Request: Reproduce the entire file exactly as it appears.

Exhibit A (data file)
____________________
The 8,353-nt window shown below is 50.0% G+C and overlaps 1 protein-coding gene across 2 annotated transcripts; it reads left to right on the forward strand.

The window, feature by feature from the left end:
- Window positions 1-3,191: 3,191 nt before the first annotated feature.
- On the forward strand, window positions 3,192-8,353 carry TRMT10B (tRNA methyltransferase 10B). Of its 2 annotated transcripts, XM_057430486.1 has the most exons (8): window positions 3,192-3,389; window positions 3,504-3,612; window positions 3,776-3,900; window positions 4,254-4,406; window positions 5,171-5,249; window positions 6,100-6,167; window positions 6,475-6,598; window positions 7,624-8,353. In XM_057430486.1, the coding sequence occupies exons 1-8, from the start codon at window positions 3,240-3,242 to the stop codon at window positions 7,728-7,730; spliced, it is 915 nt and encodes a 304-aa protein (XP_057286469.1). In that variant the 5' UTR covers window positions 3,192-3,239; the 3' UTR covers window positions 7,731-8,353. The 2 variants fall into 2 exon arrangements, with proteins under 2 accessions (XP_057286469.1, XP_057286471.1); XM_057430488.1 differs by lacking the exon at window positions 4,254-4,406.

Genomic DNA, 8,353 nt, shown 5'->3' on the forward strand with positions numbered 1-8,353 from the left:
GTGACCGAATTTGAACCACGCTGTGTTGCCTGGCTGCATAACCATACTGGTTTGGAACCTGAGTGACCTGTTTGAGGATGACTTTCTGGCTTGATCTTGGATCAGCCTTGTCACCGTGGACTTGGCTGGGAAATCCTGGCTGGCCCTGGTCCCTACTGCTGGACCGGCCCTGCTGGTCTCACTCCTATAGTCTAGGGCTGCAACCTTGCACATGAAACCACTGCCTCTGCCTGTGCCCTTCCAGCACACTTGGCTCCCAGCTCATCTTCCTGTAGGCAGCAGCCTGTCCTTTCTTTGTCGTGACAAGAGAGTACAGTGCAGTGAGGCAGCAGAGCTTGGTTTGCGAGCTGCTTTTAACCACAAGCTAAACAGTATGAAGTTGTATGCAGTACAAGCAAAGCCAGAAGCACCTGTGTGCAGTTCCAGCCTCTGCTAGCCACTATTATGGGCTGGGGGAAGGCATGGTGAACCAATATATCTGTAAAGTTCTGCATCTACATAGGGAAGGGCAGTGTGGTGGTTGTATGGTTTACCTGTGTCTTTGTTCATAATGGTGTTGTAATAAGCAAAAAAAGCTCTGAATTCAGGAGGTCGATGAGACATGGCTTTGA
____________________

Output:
The 8,353-nt window shown below is 50.0% G+C and overlaps 1 protein-coding gene across 2 annotated transcripts; it reads left to right on the forward strand.

The window, feature by feature from the left end:
- Window positions 1-3,191: 3,191 nt before the first annotated feature.
- On the forward strand, window positions 3,192-8,353 carry TRMT10B (tRNA methyltransferase 10B). Of its 2 annotated transcripts, XM_057430486.1 has the most exons (8): window positions 3,192-3,389; window positions 3,504-3,612; window positions 3,776-3,900; window positions 4,254-4,406; window positions 5,171-5,249; window positions 6,100-6,167; window positions 6,475-6,598; window positions 7,624-8,353. In XM_057430486.1, the coding sequence occupies exons 1-8, from the start codon at window positions 3,240-3,242 to the stop codon at window positions 7,728-7,730; spliced, it is 915 nt and encodes a 304-aa protein (XP_057286469.1). In that variant the 5' UTR covers window positions 3,192-3,239; the 3' UTR covers window positions 7,731-8,353. The 2 variants fall into 2 exon arrangements, with proteins under 2 accessions (XP_057286469.1, XP_057286471.1); XM_057430488.1 differs by lacking the exon at window positions 4,254-4,406.

Genomic DNA, 8,353 nt, shown 5'->3' on the forward strand with positions numbered 1-8,353 from the left:
GTGACCGAATTTGAACCACGCTGTGTTGCCTGGCTGCATAACCATACTGGTTTGGAACCTGAGTGACCTGTTTGAGGATGACTTTCTGGCTTGATCTTGGATCAGCCTTGTCACCGTGGACTTGGCTGGGAAATCCTGGCTGGCCCTGGTCCCTACTGCTGGACCGGCCCTGCTGGTCTCACTCCTATAGTCTAGGGCTGCAACCTTGCACATGAAACCACTGCCTCTGCCTGTGCCCTTCCAGCACACTTGGCTCCCAGCTCATCTTCCTGTAGGCAGCAGCCTGTCCTTTCTTTGTCGTGACAAGAGAGTACAGTGCAGTGAGGCAGCAGAGCTTGGTTTGCGAGCTGCTTTTAACCACAAGCTAAACAGTATGAAGTTGTATGCAGTACAAGCAAAGCCAGAAGCACCTGTGTGCAGTTCCAGCCTCTGCTAGCCACTATTATGGGCTGGGGGAAGGCATGGTGAACCAATATATCTGTAAAGTTCTGCATCTACATAGGGAAGGGCAGTGTGGTGGTTGTATGGTTTACCTGTGTCTTTGTTCATAATGGTGTTGTAATAAGCAAAAAAAGCTCTGAATTCAGGAGGTCGATGAGACATGGCTTTGA